I realize now what a cliche it was, but back in journalism school I had just one career goal in mind. Someday, I was going to write for The New York Times.
And if not that prestigious newspaper, then at the very least The Wall Street Journal. Or the Los Angeles Times. Or the Chicago Tribune. Why? Because these were the biggest newspapers I could think of, and I was fairly certain that bigger was better.
Of course, it also went without saying that in doing so I would be living in one of the country's biggest cities, too. New York, or Los Angeles, or Chicago. And I was perfectly fine with that, since I figured that people flock to places for a reason. In my faulty logic, I calculated that if a metropolitan area had a million people living there, it must be twice as good as a place that had attracted just 500,000 people.
So then, what does that say about a town that can barely hang onto its 700 residents? Not a darn thing.
Ask me what I learned on my summer vacation and I'll tell you straight: I learned that size does matter, but not in the way we often assume. Bigger, it turns out, is almost never better.
How do I know this? Because I just spent a couple of days in one of the smallest towns I've ever had the pleasure to explore, and I can't stop thinking about the experience.
This is not to disparage big cities everywhere, or even the medium-sized ones out West to which I'm most accustomed. But I have fallen completely and utterly in love with small, Upper Midwest towns.
Towns like Hendricks, Minn. -- population 713.
Of course, in the interest of full disclosure, I should tell you that my wife's people hail from Hendricks, and she's still got an aunt and uncle living there. But aside from that, there's something special about "The Little Town by the Lake," whose population wouldn't rival that of most medium-sized high schools.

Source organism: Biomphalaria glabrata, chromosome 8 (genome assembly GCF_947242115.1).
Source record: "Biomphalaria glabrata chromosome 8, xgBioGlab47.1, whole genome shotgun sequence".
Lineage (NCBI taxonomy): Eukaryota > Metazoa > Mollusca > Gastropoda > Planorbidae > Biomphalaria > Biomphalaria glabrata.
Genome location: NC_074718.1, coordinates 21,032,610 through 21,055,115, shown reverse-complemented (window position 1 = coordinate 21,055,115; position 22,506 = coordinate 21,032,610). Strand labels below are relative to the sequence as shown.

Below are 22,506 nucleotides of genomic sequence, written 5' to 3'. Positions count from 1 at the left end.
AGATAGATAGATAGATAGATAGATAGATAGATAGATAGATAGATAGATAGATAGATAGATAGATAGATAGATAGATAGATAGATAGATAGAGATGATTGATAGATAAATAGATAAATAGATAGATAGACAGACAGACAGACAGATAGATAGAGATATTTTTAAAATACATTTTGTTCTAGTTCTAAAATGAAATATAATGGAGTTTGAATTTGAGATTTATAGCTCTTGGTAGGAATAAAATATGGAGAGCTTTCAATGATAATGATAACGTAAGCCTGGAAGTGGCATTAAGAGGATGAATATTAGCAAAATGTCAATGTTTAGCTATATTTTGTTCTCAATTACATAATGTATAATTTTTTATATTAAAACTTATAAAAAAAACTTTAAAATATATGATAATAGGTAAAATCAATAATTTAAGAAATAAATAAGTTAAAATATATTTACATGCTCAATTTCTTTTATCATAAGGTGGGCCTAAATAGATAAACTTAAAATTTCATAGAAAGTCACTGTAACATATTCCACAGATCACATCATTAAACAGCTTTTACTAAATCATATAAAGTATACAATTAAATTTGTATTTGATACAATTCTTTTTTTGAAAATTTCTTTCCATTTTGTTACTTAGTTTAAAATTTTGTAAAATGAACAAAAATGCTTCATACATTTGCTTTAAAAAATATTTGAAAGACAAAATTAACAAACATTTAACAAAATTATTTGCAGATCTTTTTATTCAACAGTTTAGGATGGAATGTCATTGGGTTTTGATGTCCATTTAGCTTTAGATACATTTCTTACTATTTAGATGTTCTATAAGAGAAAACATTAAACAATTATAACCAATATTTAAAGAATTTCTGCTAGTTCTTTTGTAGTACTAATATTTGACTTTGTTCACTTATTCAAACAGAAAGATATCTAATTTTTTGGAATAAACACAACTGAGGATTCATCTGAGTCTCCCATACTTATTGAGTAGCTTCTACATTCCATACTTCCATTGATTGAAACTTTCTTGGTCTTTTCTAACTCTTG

Like so many other small towns in Southwestern Minnesota, Hendricks is ...
* A place where, with only a slightly better arm, I could almost throw a rock from one end of Main Street to the other.
* A place where the loneliest job in town isn't the Maytag repairman, but the locksmith. In Hendricks, they don't bother to lock the doors to their churches -- and apparently, it hadn't ever occurred to them to do so. Indeed, I suspect most folks don't lock their homes, either. Or, if they do, it's a mere formality, since there's usually a house key -- in plain sight, no less -- somewhere on the porch.
* A place where, like the bar in that sitcom song, everybody knows your name. Unless you're just visiting, in which case everybody not only wants to know your name, but your genealogy in the town.
* A place where a high percentage of folks own an electric golf cart for getting around town, and as long as you stay off the highway, local law enforcement looks the other way. (I assume, this being Minnesota and all, they switch over to snowmobiles in the winter.)
* A place where it actually gets dark at night. And I do mean dark. Not to mention quiet.
Consider this my long-overdue love letter to small-town America, and to the larger-than-life people who inhabit such places -- people like Wayne and Don and Sherry and Roger and Barbara and Dan and Kim and Kent and Jill and Liz and Amanda and Nathan and Noah and Hailey.
As for my career goal now? I mean, aside from hanging onto my current gig like grim death?
Someday, I'm going to write for the 800-circulation Hendricks Pioneer.
Contact Mark Saal at 801-625-4272, email@example.com, or follow him on Twitter at @Saalman.